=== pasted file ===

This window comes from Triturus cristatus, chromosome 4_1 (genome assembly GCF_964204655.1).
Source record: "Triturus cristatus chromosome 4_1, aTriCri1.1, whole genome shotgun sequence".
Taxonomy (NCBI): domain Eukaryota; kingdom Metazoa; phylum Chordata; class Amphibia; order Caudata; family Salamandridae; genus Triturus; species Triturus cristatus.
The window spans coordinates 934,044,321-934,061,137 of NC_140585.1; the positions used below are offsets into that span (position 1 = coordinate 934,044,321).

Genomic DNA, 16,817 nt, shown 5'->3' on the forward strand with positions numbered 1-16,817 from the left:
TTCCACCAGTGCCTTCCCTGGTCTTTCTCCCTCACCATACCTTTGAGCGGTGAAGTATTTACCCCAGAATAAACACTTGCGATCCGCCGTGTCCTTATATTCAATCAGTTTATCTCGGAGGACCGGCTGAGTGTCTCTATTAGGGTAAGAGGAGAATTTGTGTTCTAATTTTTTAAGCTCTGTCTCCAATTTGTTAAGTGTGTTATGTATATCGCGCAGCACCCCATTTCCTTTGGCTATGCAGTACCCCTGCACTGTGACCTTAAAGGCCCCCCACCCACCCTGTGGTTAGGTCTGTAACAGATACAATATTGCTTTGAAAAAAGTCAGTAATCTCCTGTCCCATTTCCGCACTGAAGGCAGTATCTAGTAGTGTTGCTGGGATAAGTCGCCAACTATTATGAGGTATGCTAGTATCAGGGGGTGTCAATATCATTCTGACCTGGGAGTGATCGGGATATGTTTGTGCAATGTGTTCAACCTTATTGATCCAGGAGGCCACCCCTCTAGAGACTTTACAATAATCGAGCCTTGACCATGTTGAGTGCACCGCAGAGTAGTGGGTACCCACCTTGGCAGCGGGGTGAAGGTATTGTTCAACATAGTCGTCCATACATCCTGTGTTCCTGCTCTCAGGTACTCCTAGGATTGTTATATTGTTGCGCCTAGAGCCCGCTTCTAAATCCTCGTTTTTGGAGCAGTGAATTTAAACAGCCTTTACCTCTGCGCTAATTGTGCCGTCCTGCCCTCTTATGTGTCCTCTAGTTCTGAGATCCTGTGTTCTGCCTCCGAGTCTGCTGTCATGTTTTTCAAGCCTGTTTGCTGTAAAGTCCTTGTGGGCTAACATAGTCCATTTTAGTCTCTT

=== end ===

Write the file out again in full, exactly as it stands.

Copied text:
This window comes from Triturus cristatus, chromosome 4_1 (genome assembly GCF_964204655.1).
Source record: "Triturus cristatus chromosome 4_1, aTriCri1.1, whole genome shotgun sequence".
Taxonomy (NCBI): domain Eukaryota; kingdom Metazoa; phylum Chordata; class Amphibia; order Caudata; family Salamandridae; genus Triturus; species Triturus cristatus.
The window spans coordinates 934,044,321-934,061,137 of NC_140585.1; the positions used below are offsets into that span (position 1 = coordinate 934,044,321).

Genomic DNA, 16,817 nt, shown 5'->3' on the forward strand with positions numbered 1-16,817 from the left:
TTCCACCAGTGCCTTCCCTGGTCTTTCTCCCTCACCATACCTTTGAGCGGTGAAGTATTTACCCCAGAATAAACACTTGCGATCCGCCGTGTCCTTATATTCAATCAGTTTATCTCGGAGGACCGGCTGAGTGTCTCTATTAGGGTAAGAGGAGAATTTGTGTTCTAATTTTTTAAGCTCTGTCTCCAATTTGTTAAGTGTGTTATGTATATCGCGCAGCACCCCATTTCCTTTGGCTATGCAGTACCCCTGCACTGTGACCTTAAAGGCCCCCCACCCACCCTGTGGTTAGGTCTGTAACAGATACAATATTGCTTTGAAAAAAGTCAGTAATCTCCTGTCCCATTTCCGCACTGAAGGCAGTATCTAGTAGTGTTGCTGGGATAAGTCGCCAACTATTATGAGGTATGCTAGTATCAGGGGGTGTCAATATCATTCTGACCTGGGAGTGATCGGGATATGTTTGTGCAATGTGTTCAACCTTATTGATCCAGGAGGCCACCCCTCTAGAGACTTTACAATAATCGAGCCTTGACCATGTTGAGTGCACCGCAGAGTAGTGGGTACCCACCTTGGCAGCGGGGTGAAGGTATTGTTCAACATAGTCGTCCATACATCCTGTGTTCCTGCTCTCAGGTACTCCTAGGATTGTTATATTGTTGCGCCTAGAGCCCGCTTCTAAATCCTCGTTTTTGGAGCAGTGAATTTAAACAGCCTTTACCTCTGCGCTAATTGTGCCGTCCTGCCCTCTTATGTGTCCTCTAGTTCTGAGATCCTGTGTTCTGCCTCCGAGTCTGCTGTCATGTTTTTCAAGCCTGTTTGCTGTAAAGTCCTTGTGGGCTAACATAGTCCATTTTAGTCTCTT